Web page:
Monday, October 14, 2013

From Anti-religious to Buddhist Nun

by Lozang Khadro

When I was twenty-seven I ordained in the Mahayana Buddhist tradition. Being young and choosing to explicitly identify as a practitioner of faith is an interesting and worthwhile life journey. Despite my paternal family being Roman Catholic I didn’t subscribe to religion when I was growing up. In fact I was quite against religion and clung to a staunch aversion of Christianity, but that has now changed for the better.

The first time I walked into Chenrezig Institute I had a very strong sense of being in the right place, like I’d come home. It was as if everything in my life made complete sense, as if I had always been walking towards that exact moment. A month later I was writing a letter and asking for ordination. This was fast work in a Western Buddhist context. The ideal situation is to spend time studying before requesting ordination. You give yourself a more rounded understanding of what you’re stepping into.

Steps leading down to the cafe at Chenrezig Institute
Amidst it all I began to take on expectations of what it meant to be a “correct” nun. This is an important thing to be aware of because it can be challenging enough trying to disengage with external expectations. It also makes for a rich and rewarding practice since our Buddhist life is about working with what arises in our mind.

For myself and others there is a danger of seeing only the robes and not the human in them. You could apply this to many things. The interesting challenge is to find that balance between who you are as a person and what it is that you have chosen to be wholly involved in. This takes time and a lot of personal gentle patience.

People often ask “What do you do during the day?” My days are very full, more so now than they were before! I work at Chenrezig to support myself and contribute to a center which benefits hundreds of people. I lead meditations and take part in pujas, a special type of practice using drums, recitations, and offerings. I also study theology at university and volunteer at a multifaith center.

I think some people in my life thought I became a completely different person when I donned robes. There are parts of my personality that will never change but that is a good thing to acknowledge. Ordaining is not about becoming a “new person”; it’s about developing one’s altruistic potential.

Being in a church is a spiritual experience for me. Starbuck is still my favorite character of all time, and I’m not referring to coffee (BSG fans will understand that reference). My sense of humor has not changed. Perhaps that is not so good. More often than not the laughter I hear is my own and not anybody else’s!

Looking back, I can see where I have changed. I am not the quick-to-anger person I use to be. My behavior of body, speech, and mind has tempered. My familial relationships have improved because Buddhism gave me the tools to let go of issues I clung to, e.g. parental relations and so forth. One of the healthiest and most challenging things about Buddhism is that it teaches you to disengage from disturbing thoughts and to recognize how you create your own suffering. I feel it to be an empowering faith because of this.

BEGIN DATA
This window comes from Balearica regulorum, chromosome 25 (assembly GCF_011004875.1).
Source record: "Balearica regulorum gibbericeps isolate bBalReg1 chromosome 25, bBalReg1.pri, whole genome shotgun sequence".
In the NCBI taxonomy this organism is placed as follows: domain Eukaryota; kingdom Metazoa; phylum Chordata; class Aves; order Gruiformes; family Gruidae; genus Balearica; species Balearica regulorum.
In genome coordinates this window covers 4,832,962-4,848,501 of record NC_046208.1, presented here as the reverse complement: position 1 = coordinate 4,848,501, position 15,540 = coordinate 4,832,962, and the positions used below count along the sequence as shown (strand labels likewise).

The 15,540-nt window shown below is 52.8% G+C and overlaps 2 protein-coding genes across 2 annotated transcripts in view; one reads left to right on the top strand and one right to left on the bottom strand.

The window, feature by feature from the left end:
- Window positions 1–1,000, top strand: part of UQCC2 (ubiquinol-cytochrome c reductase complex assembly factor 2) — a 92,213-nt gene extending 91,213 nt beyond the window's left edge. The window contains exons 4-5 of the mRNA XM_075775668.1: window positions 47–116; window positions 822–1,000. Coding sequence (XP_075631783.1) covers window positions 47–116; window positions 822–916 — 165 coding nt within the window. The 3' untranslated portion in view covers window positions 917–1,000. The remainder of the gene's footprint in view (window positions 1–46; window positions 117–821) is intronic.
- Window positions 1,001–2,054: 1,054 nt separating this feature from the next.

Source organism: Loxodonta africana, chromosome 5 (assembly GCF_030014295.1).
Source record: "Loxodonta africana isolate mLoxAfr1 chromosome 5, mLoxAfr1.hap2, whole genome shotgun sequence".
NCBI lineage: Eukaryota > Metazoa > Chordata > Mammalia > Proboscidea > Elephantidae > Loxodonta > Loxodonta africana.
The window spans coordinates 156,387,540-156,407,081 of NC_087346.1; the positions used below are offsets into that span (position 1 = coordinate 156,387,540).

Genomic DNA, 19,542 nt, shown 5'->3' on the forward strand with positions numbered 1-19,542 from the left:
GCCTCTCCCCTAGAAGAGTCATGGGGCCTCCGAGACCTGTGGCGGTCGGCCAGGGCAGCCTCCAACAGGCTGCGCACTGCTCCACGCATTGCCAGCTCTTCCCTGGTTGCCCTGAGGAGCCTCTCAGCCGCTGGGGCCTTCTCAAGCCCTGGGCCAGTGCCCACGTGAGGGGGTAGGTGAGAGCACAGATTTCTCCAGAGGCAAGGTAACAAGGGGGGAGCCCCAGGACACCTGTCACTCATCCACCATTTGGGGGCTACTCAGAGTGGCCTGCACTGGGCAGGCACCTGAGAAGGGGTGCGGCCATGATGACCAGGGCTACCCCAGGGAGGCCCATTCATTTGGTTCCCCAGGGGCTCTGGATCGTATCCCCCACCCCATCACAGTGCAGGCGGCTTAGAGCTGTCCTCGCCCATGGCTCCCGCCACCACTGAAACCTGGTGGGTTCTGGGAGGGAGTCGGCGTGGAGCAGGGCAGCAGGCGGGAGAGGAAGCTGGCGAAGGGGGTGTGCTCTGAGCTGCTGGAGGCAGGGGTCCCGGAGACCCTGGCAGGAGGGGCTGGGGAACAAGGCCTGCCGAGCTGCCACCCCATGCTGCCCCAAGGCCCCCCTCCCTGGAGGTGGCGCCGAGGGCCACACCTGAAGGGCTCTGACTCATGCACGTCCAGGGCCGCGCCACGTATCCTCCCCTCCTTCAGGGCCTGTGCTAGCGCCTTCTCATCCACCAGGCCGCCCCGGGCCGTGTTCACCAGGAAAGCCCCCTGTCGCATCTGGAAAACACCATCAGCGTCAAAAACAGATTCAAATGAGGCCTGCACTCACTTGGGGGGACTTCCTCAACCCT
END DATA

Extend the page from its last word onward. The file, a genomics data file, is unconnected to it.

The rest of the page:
Currently I am directing myself towards the interfaith genre, as well as devoting much time to providing service to Chenrezig. I thought if I was going to base my life on my faith then I needed to do so in an informed way. I am also a very practical person and believe in working in the community. The Dalai Lama once gave a speech on religious harmony. His Holiness said that it was essential to understand the difference between love of one’s faith and attachment for one’s faith. A biased mind was the cause for many problems.

I think interfaith action is a medium for us all to recognize such a difference. It gives us opportunities to relate to other faiths and see the similarities and differences, be it in practice or in theological assertion. I attended a public talk on Islamic issues several months ago which was run by Seekers Point. The last speaker, Imam Afroz Ali, spoke about their concept of self. He also spoke about using desire and attachment to overcome a grasping to the physical body. It was a very similar to many Buddhist teachings I had heard. I have since spoken with this Imam and I look forward to exploring the subject in more detail. This is where interfaith action can make a difference in society today and it’s what puts the fire in my belly, so to speak.

Lozang Khadro: Getsulma (Novice Monastic)

Lozang Khadro (née Frances Underwood) was ordained by Khen Rinpoche Geshe Tashi Tsering in 2011. She works at Chenrezig Institute at the Sunshine Coast and volunteers at Griffith University Multi-Faith Centre. Khadro is also studying theology through University of Newcastle. Prior to shaving her head Khadro worked in the nursery industry and studied human services at Griffith University. Born in 1983 in Ipswich, she is the youngest in a family that can be described as “multi-faith,” including a Muslim sibling and many Catholic family members. Khadro is also aunty to two incredible golden-haired kids!

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